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SnapperHead Coupe - 1934 Frame Build - Part11: 'C' Notching the rear

Discussion in 'The Hokey Ass Message Board' started by Bored&Stroked, Feb 28, 2010.

  1. Worked on the frame over the weekend - to install 'C Notches' for rear suspension clearance. My frame rails didn't have notches from ASC - and I've been planning to add them all along.

    1) Notch Material - Go With 1/4" : I was going to bend up a piece of 10-gauge material (same thickness as the frame rails, but decided to use two 1/4" C-Notches that I purchased from the 'Welder Series' guys. After thinking about it, I think the thicker material is a good thing - makes the notch area stronger . . . as you're taking a pretty good 'bite' out of the frame. Also, having the 1/4" thick notches gave me enough material to radius the ends and edges nicely - the end result really looks formed, not fabbed.

    2) 1/2" Plate Stiffener - Welded Inside the Frame Rail: When I originally started the frame - before I put the boxing plates in, I bent a piece of 1/2" thick material to weld into the outside frame rail - right above the C-Notch area. I welded it in the the frame and also had 4 rosette welds on the outside. This is important - it really strengthens the C-Notch area . . . I'd highly recommend something similar in any notched frame.


    3) Measure Once Again - Using the Spring Hanger Bracket: I grabbed one of my 1/2" spring hanger brackets and sort of mocked things up - just to make sure the notch was in the correct location. I'd originally marked the boxing plates with the location - wanted to double check.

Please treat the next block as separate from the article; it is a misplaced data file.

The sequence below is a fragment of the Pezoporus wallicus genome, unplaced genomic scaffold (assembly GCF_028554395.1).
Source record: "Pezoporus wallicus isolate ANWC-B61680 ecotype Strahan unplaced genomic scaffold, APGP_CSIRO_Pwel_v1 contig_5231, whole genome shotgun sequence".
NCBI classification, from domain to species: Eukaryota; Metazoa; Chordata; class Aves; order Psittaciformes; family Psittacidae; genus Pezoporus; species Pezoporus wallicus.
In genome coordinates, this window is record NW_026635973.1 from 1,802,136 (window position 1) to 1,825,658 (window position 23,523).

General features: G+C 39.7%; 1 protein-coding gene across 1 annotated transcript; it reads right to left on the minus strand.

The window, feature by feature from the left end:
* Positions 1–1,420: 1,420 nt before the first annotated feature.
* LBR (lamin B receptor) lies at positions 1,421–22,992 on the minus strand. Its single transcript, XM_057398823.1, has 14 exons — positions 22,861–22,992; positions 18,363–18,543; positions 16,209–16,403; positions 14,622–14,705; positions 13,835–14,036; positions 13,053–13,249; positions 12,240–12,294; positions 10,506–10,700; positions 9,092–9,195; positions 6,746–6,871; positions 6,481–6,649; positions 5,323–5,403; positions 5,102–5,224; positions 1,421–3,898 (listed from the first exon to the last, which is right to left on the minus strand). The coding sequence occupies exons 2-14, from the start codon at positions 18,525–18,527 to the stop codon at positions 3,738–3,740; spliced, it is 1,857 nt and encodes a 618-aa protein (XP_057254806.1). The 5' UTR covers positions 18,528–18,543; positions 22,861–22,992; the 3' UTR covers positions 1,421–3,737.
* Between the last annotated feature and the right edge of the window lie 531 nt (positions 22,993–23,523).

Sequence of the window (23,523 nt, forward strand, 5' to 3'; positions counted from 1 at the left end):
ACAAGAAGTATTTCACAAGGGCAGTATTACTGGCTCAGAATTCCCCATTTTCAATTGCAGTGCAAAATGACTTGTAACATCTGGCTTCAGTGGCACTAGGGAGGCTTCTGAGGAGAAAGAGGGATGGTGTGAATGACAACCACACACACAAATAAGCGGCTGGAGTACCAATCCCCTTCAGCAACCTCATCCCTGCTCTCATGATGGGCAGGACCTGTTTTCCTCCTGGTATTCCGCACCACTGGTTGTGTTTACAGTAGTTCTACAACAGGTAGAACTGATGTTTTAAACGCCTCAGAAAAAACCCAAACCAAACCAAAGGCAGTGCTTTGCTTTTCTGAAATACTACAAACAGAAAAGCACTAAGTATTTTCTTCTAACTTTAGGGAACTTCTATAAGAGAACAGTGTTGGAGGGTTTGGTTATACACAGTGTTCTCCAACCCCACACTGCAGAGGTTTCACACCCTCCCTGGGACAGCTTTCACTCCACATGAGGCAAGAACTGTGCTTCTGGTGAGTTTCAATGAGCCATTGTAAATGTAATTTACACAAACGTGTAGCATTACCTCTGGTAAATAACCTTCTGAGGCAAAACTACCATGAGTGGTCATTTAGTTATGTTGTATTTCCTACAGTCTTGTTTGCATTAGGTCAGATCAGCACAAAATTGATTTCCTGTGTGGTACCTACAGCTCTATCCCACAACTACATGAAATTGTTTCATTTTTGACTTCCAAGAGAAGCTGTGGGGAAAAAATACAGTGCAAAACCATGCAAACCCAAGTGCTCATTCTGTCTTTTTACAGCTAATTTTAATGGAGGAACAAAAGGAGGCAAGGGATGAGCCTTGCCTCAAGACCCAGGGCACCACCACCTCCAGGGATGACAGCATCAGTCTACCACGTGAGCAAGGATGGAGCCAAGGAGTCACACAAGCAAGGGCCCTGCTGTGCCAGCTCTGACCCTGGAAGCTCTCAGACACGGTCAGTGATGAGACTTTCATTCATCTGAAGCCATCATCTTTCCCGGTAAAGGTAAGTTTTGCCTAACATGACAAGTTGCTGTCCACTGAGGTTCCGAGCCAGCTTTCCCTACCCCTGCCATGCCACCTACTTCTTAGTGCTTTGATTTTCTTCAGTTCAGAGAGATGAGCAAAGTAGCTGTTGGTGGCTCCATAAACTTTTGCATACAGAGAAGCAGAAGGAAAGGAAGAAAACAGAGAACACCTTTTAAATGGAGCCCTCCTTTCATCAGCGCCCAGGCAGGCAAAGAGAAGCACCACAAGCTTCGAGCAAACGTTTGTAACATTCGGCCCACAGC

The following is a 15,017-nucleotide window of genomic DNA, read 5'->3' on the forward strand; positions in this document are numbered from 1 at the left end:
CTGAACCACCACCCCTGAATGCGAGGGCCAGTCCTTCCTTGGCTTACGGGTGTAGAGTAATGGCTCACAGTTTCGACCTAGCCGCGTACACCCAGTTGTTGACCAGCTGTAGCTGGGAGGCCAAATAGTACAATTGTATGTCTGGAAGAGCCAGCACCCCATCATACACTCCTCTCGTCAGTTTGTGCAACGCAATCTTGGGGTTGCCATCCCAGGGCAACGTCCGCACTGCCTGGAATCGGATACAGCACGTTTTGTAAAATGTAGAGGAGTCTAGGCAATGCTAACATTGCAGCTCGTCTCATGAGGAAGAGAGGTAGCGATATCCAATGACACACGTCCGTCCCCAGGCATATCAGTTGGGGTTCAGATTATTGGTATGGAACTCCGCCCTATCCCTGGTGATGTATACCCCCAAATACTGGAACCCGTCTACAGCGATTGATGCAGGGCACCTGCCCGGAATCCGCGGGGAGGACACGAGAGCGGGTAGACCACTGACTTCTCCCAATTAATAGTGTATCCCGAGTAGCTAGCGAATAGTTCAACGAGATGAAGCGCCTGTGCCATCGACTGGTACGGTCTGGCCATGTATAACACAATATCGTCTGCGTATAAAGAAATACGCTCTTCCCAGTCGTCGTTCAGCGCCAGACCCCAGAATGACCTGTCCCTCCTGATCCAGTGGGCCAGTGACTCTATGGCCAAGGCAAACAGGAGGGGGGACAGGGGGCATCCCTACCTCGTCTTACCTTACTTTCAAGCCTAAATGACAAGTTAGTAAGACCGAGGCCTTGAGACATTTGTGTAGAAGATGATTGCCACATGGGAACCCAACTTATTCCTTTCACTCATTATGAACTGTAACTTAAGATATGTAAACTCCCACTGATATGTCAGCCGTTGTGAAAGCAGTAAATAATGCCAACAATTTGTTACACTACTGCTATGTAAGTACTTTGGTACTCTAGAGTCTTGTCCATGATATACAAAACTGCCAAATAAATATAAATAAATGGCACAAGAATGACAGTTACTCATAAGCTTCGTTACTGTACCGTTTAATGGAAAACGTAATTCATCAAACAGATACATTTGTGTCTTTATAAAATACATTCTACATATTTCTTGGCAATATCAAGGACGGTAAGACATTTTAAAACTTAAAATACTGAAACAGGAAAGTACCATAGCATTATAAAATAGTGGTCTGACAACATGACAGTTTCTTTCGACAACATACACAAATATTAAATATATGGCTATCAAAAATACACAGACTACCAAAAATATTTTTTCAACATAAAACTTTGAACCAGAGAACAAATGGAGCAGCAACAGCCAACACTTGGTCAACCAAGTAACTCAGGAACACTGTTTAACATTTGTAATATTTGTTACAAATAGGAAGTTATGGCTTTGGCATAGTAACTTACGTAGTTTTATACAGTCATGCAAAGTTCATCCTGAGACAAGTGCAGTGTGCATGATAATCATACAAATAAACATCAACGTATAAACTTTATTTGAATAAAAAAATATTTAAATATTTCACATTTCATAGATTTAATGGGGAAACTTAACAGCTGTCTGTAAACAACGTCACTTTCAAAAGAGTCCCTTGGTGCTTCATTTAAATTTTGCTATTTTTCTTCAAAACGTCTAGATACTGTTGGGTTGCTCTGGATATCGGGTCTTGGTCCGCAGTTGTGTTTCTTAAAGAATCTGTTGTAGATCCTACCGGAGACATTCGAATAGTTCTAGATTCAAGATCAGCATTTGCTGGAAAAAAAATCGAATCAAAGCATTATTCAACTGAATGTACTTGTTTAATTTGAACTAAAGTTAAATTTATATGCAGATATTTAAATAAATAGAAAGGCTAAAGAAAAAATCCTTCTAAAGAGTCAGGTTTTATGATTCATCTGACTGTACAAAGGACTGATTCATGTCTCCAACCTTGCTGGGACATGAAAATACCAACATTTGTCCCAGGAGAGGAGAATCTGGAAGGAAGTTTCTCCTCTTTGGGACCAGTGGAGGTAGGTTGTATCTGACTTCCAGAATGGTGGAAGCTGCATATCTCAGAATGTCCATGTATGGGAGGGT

SpringHanger copy.jpg

    4) Cutout the Notches:
    I marked the rails with a black felt pen and used a plasma cutter to do the initial cut out. Then I used a carbide rotary file in my air grinder to finish the cutout, get the radius exactly right and the fitment the way I wanted it. Notice the 1/2" stiffener on the outside of the frame rail. The 1/4" notch plate butts up against the stiffener - keeps things as strong as possible.

    Cutout1 copy.jpg

    CutOut3 copy.jpg

    5) Tig Welded in Place - Used 160 Amps: Wanted to make sure I had a lot of heat to ensure a good penetration of the weld into the 1/4" notch plate. I beveled the C-Notch edges so there was plenty of gap for the weld to fill - as I would finish grind the outside of the rails.

    TackedinPlace copy.jpg

    OutsideWelded copy.jpg

    Will post up above - the finished results . . .
    Last edited: Feb 28, 2010
  2. 1) Finishing: I used an air grinder and a rotary file to radius all the edges.

    Also, I wanted the inside of the frame rail to show the 'edge' of the C-Notch to match the frame 'step boxing'. I hung the C-Notch material past the boxing plate to align with the edge of the frame rail. When I shaped the edge, I did so to make the remaining edge about the same width as the frame rail (about 1/8"). It makes it look as if it was formed when the rail was formed.

    I liked the way they came out - they don't look like they were grafted in at all. I'm pleased as this is the first time I've done C-Notches . . . wasn't too dramatic.

    Total time for both sides - about 12 hours. (I know - I'm slow :eek: )

    Finished1 copy.jpg

    Finished2 copy.jpg

    Finished3 copy.jpg

    Finished4 copy.jpg

    Finished5 copy.jpg
  3. Jkustom
    Joined: Oct 8, 2002
    Posts: 1,681


    Nice job, looks clean.. Like it belongs there.. Well played!
  4. 38FLATTIE
    Joined: Oct 26, 2008
    Posts: 4,350

    from Colorado

    No, you can't tell at all. It looks great!

  5. Thanks guys . . . pretty simple stuff, but sometimes just seeing how somebody else does something helps somebody out. I try to share just about everything I'm doing -- might help the next guy who is hacking away on his frame like I am!
  6. Really nice work.
  7. Nice work Dale....looks great !

    Check your email...


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